In graduate school, I decided to delay my graduation and escape the Georgetown environment. Removing myself from Georgetown was the best decision I could have made, as it was the first time since my assault I felt like myself again. My whole purpose for staying at Georgetown was to be able to reclaim the spaces I once called home, yet my assaulter was allowed to attend graduate school alongside me.
Today is the three-year mark of my assault, and only now am I ready to finally share my story. During my trial, my perpetrator focused on the fact that I didn’t file a complaint sooner, but processing these things takes time.
Writing this article doesn’t change my circumstances. I was stuck in the same spaces as my assaulter regardless. Georgetown’s culture of assault is so normalized, and while it’s hard to speak up, doing so is critical in hopes of changing a broken system.
The thing is, I did everything “correctly.” I went through the proper channels and reported my assault and suffered reliving all the trauma and having to face my assaulter.
I often think about what would have been needed for my assaulter to have been found guilty. Would they have needed security footage to believe me? I did not know there was a 30-day period to get justice.
Or was the system just set up against me? Did the school officials know my efforts would be fruitless? Was that why I was initially discouraged from reporting my assault?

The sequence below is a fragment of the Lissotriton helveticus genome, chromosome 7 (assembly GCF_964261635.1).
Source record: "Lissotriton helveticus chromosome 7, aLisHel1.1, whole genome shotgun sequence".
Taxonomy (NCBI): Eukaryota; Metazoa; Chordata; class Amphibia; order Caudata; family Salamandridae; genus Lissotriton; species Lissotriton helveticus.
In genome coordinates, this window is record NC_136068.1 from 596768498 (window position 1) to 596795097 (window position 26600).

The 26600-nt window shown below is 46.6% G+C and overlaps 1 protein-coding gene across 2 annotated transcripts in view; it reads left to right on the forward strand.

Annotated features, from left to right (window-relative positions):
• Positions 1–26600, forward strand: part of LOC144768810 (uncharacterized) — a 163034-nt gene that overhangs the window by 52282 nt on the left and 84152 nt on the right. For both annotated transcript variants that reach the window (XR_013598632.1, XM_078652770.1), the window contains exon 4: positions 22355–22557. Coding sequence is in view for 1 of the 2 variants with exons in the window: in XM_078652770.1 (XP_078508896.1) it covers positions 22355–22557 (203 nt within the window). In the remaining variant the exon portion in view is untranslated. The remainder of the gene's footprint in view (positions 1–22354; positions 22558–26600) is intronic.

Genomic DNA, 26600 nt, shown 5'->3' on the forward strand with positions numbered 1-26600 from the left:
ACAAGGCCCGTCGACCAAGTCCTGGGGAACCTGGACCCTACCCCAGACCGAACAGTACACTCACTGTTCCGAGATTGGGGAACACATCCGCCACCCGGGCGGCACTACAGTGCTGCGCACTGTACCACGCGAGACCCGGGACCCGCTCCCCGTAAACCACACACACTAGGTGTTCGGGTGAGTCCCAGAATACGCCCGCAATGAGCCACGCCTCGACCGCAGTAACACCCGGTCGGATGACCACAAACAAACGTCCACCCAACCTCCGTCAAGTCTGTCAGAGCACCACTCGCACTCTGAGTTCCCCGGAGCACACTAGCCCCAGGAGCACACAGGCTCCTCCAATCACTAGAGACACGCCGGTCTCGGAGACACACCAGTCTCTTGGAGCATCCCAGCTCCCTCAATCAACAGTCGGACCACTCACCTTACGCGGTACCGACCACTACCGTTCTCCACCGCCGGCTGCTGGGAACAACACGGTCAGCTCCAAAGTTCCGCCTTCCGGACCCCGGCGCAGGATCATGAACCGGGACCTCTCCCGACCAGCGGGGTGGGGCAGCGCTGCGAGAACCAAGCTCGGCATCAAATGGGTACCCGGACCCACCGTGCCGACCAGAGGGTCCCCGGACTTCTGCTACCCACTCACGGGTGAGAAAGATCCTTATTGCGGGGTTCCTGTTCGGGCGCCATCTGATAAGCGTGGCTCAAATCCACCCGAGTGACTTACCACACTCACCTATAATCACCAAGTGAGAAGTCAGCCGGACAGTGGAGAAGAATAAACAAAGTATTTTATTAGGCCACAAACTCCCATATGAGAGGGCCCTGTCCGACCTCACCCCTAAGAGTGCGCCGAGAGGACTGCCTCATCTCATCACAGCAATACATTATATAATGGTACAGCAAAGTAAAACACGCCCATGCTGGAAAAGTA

I feel very lucky to have had the friends and support that I did because, without them, I wouldn’t have been able to do much. While my first experience with HES was not as helpful, in the final weeks of my time in college, I was put in touch with another counselor who has supported me throughout my journey in every way possible: from talking about my issues to helping me navigate feeling comfortable at events like senior week to supporting and accompanying me to portions of my trial process and even beyond as I continue to make progress in my recovery. I was also lucky to have found pro bono legal counsel to support me through my trial.
Even though I was so fortunate to have had all this support, the system is broken. Georgetown failed me and many other survivors. I went from being a hyperinvolved student on the board of many clubs to someone who hid away from school.
I’ve noticed how backward Georgetown is as a university in dealing with issues of sexual assault. While there’s been progress in my years here, so much more needs to be done. Georgetown needs to strive to do more.
The author is a graduate of Georgetown University.
Resources: On-campus resources include Health Education Services (202-687-8949) and Counseling and Psychiatric Service (202-687-7080); additional off-campus resources include the D.C. Rape Crisis Center (202-333-7273) and the D.C. Forensic Nurse Examiner Washington Hospital Center (844-443-5732). If you or anyone you know would like to receive a sexual assault forensic examination or other medical care — including emergency contraception — call the Network for Victim Recovery of D.C. at 202-742-1727. To report sexual misconduct, you can contact Georgetown’s Title IX coordinator at 202-687-9183 or file an online report here. Emergency contraception is available at the CVS located at 1403 Wisconsin Ave NW and through H*yas for Choice. For more information, visit sexualassault.georgetown.edu.